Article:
By: Alissa (Disability Specialist & Guest Author)
Editor’s Note: Today’s post continues the year-long collaboration we are doing with the Disability Resources office on the UMD Campus.
One very important thing that comes up for many job hunters with disabilities is disclosure. Should you tell a prospective employer about your disability? If so, why? when? and how? While every situation is usually quite different, there are a few key things to most likely consider when making this important decision.
Some people with disabilities may need reasonable accommodations to do a particular job or duty. According to the US Department of Justice, a reasonable accommodation is a “modification or adjustment to a job or the work environment that will enable a qualified applicant or employee with a disability to participate in the application process or to perform essential job functions.” Some examples of reasonable accommodations can include things like making the facility accessible, modifying work schedules, assistive technology available, and being able to work from home, just to name a few.
Something to keep in mind is that if your employer is unaware of your disability, they have no legal obligation to provide you with a reasonable accommodation. If you need an accommodation to perform a job, you will need to disclose your disability at some point. One of the main reasons behind WHY disclosure in the workplace is important, is so that the employer is able to provide you with accommodations so you are able to perform the essential functions of the job.
Disclosing any sort of more personal information can be scary. We totally get that. Some things that could be helpful and possibly make you feel more comfortable disclosing your disability, especially if you are new to this subject, would be to research the company’s history with disability. Some questions to ask yourself are :
- Have they hired people with disabilities before?
- Does their website or hiring materials include a diversity statement?
- Has the company been involved with any disability-related organizations, such as sponsoring an event, donating to a fund raiser, or posting openings to disability-focused job sites?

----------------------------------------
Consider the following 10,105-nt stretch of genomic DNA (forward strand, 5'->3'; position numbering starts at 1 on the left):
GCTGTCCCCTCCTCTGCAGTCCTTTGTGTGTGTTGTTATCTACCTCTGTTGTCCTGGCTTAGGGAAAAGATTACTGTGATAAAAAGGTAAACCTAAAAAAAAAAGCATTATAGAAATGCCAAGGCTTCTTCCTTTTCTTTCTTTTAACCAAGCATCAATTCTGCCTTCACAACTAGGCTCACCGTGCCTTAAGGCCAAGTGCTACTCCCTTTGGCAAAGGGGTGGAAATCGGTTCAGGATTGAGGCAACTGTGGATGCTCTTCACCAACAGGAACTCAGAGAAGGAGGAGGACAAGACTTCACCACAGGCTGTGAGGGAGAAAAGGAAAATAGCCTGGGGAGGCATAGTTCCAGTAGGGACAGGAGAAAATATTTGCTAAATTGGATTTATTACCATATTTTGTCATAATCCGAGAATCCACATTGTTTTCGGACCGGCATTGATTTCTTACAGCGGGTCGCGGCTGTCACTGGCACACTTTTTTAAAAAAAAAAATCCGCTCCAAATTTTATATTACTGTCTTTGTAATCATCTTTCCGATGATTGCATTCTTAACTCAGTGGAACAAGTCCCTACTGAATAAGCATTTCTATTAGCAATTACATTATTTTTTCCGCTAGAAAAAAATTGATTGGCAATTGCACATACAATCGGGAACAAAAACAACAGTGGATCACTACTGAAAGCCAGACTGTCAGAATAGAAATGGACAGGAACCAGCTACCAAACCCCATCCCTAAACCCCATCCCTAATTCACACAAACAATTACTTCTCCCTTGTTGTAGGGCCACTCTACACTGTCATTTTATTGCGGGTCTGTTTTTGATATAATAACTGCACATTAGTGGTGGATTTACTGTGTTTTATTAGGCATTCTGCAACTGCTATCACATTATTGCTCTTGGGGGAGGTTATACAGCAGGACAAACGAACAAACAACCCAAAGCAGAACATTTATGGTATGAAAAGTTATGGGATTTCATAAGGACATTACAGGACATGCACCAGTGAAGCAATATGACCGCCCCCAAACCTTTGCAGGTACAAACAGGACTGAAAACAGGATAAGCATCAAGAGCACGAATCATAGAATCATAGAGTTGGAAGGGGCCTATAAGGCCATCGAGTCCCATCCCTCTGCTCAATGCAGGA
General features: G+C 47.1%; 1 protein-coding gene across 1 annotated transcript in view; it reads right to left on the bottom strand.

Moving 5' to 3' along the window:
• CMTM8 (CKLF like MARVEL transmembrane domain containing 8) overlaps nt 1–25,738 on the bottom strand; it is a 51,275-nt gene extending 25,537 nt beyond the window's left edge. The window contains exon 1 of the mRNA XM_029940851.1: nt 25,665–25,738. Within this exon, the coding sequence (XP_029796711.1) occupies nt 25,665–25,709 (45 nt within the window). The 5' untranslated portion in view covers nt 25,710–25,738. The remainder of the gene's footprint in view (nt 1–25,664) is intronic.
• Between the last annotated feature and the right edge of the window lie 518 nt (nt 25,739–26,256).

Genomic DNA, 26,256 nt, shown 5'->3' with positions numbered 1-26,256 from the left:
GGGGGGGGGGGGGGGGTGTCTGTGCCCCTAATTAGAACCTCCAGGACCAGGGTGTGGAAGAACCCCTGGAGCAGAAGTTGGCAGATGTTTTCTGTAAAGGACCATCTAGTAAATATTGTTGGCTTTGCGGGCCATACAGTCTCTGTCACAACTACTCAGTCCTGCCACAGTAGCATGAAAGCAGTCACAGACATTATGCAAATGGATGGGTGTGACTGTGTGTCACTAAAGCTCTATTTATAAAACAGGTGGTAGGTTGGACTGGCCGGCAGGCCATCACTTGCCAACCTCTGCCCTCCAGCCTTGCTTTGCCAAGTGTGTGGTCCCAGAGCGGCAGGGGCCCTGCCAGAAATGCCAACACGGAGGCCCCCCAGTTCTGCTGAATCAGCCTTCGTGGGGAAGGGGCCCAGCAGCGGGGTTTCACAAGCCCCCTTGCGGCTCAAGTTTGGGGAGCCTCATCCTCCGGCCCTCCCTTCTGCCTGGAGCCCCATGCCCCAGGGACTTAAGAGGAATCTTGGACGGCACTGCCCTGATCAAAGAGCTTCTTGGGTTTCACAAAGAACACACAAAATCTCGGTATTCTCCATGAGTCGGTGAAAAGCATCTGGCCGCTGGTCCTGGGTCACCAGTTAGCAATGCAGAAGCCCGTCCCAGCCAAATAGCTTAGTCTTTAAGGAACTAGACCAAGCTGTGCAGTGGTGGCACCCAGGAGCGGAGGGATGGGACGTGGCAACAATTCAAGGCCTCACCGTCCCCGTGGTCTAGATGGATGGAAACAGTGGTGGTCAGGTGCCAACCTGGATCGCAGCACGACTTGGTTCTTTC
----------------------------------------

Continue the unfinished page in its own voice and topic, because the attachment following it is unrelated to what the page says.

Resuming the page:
- How is the company environment; more flexible, open, etc.?
Another important question that pops up is WHEN to disclose your disability. Do you disclose before the interview, during the process, or after you are hired?! Guess what…..that is TOTALLY up to you! You will want to make sure you select a confidential place in which you feel comfortable and allow the potential employer time to ask questions if needed. Always, always focus on your strengths and things you do amazingly; do not dwell on any limitations your disability might pose. The timing of disclosure might depend on the requirements of the interview process, the barriers presented by your disability, or the essential duties of the job.
Last but not least, HOW to disclose your disability to potential or current employers. Being prepared is KEY for disclosing your disability. It may even be helpful to practice your disclosure discussion with someone you feel comfortable with. You could even put together a little script to help you out and practice that. Remember to keep it positive and strength focused and you will shiiiiine. You got this!!!
If you want more information on this topic or even some practice disclosing, do not hesitate to reach out to me by email at email@example.com – we can even meet in person if you like! I would be more than happy to help!
However you disclose, it is helpful to be familiar with your rights under state and federal disability laws like the Americans with Disabilities Act. See the links below for more information.
Sources and more information:
- Youth, Disclosure, & the Workplace Why, When, What, & How – US Dept of Labor
- Disclosing Your Disability to an Employer – Boston University
- The Art of Disclosing Your Disability – Rich Pimentel
- Disclosing Disability in the Workplace – Austrailian Government
- The 411 on Disability DisclosureThe 411 on Disability Disclosure – National Collaborative on Workforce & Disability
Photo Source: Unsplash | Ashley Knedler